Meeting great needs with the power of the sun...
An engineer from Sustainable Energy Solutions, the company that manages our The Power of the Sun project,is spending four weeks traveling to Nigeria and the Democratic Republic of Congo to provide additional training for the sisters and co-workers working on the project at each site. The sessions will enhance the skills of the those already involved and train additional sisters and co-workers working in current and new locations
The Power of the Sun uses a set of photovoltaic power panels to create sustainable energy. This provides electricity to purify water and to run homes, hospitals and medical facilities. The power panels also power a satellite, which facilitates an internet connection. Initially, the plan called for one sister per location to be trained, and in 2005, two sisters from Congo and two from Nigeria received a basic, two-week training program in electrical engineering and computer work. Since then, two things have changed: more sites are becoming operational, and the sisters have learned from doing.
The first site, located in Fugar, Nigeria, became operational in 2006. In February 2008, the Ngidinga site was up and running. Located in the Democratic Republic of the Congo, the Ngidinga site is a compound that houses a 150-bed hospital, a primary and secondary school and a convent that is home to 11 sisters and a growing number of orphans. The third site, operational in August 2008, is located in Awkunanaw, Nigeria. Contingent upon funding, two additional sites, one in Congo and one in Nigria, are planned to be operational by the end of 2009.
“We have learned from Ngidinga that every site is different,” said Sr. Leonore Coan, Director of Mission Support. “The hospital uses much more power than was needed in Fugar, where the project supports housing and farm operations.”
We have also learned that training one sister per site is not adequate. Every morning the sister managing the project makes sure the internet connection, batteries and electrical reception are all in order. If something isn’t working, she gets in touch with a sister in a different location via two-way radio, cell phone, or internet if available. Fixing the problem can take all day. So the new plan is to train more sisters at each site.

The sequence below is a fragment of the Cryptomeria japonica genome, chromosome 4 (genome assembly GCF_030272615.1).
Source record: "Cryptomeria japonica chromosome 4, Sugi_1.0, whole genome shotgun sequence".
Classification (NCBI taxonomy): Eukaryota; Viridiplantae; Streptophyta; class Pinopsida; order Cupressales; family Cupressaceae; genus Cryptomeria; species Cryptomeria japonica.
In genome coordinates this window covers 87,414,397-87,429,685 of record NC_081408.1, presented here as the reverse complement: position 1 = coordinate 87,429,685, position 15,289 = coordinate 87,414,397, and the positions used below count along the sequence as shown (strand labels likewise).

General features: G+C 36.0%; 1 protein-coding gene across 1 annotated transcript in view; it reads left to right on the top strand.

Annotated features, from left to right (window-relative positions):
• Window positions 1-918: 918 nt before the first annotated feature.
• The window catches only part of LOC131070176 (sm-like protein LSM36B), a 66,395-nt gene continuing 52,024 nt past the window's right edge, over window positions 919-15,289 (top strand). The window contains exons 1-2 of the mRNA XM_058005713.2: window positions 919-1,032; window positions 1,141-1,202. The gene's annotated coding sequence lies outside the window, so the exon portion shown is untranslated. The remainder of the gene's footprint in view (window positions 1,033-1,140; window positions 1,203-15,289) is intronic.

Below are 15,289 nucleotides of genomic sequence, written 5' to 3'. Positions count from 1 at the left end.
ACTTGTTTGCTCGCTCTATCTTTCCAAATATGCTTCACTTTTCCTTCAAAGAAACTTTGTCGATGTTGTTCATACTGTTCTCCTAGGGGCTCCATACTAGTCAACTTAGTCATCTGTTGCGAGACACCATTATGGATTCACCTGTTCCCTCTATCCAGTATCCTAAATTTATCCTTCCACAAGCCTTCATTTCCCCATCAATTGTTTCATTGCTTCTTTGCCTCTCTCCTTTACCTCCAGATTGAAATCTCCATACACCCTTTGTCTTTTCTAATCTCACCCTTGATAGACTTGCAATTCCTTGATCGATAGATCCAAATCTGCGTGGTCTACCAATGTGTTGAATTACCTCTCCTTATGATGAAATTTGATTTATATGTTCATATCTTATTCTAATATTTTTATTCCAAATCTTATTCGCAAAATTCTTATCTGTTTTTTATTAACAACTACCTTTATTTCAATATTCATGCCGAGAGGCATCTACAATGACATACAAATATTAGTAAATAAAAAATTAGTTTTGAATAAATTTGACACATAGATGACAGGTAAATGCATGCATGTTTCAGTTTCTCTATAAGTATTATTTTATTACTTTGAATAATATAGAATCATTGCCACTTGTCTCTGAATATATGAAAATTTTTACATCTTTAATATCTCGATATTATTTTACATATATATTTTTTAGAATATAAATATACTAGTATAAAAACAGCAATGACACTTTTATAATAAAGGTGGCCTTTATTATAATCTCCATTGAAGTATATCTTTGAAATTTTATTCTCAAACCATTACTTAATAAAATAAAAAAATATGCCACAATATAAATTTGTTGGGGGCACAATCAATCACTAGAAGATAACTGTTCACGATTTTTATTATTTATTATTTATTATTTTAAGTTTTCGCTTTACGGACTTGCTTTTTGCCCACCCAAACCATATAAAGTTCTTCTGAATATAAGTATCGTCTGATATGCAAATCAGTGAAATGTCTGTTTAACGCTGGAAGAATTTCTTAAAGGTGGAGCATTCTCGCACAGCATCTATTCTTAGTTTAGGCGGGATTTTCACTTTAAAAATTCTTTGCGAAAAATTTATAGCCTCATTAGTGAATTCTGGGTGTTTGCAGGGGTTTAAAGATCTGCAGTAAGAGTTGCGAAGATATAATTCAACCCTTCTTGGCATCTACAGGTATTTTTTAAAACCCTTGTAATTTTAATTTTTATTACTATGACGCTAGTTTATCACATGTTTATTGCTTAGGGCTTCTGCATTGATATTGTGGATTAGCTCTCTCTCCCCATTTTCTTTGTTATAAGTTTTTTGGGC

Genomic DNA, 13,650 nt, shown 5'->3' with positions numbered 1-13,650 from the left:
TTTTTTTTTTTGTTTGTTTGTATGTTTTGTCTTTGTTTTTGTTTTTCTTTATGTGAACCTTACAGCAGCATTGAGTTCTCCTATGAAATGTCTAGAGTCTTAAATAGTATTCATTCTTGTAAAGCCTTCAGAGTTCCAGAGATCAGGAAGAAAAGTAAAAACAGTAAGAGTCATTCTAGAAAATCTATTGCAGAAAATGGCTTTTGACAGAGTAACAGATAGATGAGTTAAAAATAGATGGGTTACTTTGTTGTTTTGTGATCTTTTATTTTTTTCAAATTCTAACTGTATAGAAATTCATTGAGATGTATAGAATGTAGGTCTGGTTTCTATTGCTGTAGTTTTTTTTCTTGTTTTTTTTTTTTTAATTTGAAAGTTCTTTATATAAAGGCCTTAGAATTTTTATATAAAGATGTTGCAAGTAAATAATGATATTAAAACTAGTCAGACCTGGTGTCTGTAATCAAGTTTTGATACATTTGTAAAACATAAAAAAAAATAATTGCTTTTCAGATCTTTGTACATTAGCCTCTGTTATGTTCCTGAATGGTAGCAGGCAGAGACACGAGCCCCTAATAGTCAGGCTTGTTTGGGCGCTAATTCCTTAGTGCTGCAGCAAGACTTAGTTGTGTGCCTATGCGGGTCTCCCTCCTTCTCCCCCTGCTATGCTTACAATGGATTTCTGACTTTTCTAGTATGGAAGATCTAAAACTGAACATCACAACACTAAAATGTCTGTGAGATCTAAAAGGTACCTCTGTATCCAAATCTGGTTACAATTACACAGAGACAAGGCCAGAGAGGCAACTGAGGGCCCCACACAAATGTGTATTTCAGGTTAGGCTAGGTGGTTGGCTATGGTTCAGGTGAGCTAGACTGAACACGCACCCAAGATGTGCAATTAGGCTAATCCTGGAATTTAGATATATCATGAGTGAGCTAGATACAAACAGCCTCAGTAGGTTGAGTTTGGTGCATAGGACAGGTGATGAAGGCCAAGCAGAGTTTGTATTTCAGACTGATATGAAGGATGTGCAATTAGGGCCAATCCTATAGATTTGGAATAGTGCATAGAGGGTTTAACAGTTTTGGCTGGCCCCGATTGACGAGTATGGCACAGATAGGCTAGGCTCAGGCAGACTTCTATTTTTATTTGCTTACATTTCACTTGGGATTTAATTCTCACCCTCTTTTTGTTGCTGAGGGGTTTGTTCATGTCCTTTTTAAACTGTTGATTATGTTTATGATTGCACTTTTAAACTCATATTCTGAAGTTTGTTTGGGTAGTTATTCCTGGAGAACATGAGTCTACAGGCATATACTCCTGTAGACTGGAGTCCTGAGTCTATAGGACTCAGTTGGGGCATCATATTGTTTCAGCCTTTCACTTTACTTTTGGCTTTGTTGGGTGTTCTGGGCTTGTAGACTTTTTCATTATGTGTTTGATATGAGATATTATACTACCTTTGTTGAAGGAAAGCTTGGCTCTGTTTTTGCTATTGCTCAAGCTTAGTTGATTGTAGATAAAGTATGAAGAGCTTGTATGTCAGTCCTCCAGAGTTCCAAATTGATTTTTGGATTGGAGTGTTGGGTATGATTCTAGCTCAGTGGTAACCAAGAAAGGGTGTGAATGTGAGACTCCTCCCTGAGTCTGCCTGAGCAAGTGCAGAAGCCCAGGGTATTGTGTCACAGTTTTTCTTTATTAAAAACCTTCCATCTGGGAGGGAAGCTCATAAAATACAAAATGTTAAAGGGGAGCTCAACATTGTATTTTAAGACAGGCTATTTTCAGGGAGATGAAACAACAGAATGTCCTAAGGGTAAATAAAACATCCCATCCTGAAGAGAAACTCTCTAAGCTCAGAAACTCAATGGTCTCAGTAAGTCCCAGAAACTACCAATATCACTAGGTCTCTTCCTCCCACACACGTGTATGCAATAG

The engineer will be spending four weeks traveling between the two countries and among the three sites. Sisters from those communities, as well as other sisters and local community members in the two countries, will attend the training sessions. A number of sisters are also now attending schools in both Congo and the United States, where they are studying technology and engineering in more depth.
Our founderess, St. Julie Billiart, directed us to teach people what they need to know for life. Today sustainable energy that provides electricity to purify water, run hospitals and medical facilities makes basic life possible. That is why our sisters in Nigeria and the Democratic Republic of Congo are learning engineering, electrical and computer skills and passing those skills along to members of their community.
You walk with us on this road to new learnings. Your prayers and support turn on lights and make connections to new possibilities. Please help us continue on this journey and expand this project. Click here to make a contribution, or contact Sr. Leonore Coan at 978-356-2159 ext. 12. You can also write to Sr. Leonore at: Leonore.Coan@sndden.org.